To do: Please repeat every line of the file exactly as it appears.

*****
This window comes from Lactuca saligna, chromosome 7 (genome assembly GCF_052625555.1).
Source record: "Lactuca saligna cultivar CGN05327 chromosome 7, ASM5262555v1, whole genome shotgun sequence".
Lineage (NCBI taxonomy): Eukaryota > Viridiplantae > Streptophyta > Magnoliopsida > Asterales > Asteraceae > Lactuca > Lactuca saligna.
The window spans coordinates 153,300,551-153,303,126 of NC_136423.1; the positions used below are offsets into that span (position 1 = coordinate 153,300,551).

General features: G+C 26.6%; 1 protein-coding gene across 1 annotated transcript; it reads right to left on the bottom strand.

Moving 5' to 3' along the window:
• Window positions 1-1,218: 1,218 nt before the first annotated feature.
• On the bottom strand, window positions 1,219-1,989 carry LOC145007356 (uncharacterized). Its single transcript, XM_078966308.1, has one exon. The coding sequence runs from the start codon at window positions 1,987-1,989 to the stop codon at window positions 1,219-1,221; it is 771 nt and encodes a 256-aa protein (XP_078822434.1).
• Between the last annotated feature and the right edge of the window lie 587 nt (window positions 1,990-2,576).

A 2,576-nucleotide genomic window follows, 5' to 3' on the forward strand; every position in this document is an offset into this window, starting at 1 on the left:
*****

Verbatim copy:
This window comes from Lactuca saligna, chromosome 7 (genome assembly GCF_052625555.1).
Source record: "Lactuca saligna cultivar CGN05327 chromosome 7, ASM5262555v1, whole genome shotgun sequence".
Lineage (NCBI taxonomy): Eukaryota > Viridiplantae > Streptophyta > Magnoliopsida > Asterales > Asteraceae > Lactuca > Lactuca saligna.
The window spans coordinates 153,300,551-153,303,126 of NC_136423.1; the positions used below are offsets into that span (position 1 = coordinate 153,300,551).

General features: G+C 26.6%; 1 protein-coding gene across 1 annotated transcript; it reads right to left on the bottom strand.

Moving 5' to 3' along the window:
• Window positions 1-1,218: 1,218 nt before the first annotated feature.
• On the bottom strand, window positions 1,219-1,989 carry LOC145007356 (uncharacterized). Its single transcript, XM_078966308.1, has one exon. The coding sequence runs from the start codon at window positions 1,987-1,989 to the stop codon at window positions 1,219-1,221; it is 771 nt and encodes a 256-aa protein (XP_078822434.1).
• Between the last annotated feature and the right edge of the window lie 587 nt (window positions 1,990-2,576).

A 2,576-nucleotide genomic window follows, 5' to 3' on the forward strand; every position in this document is an offset into this window, starting at 1 on the left: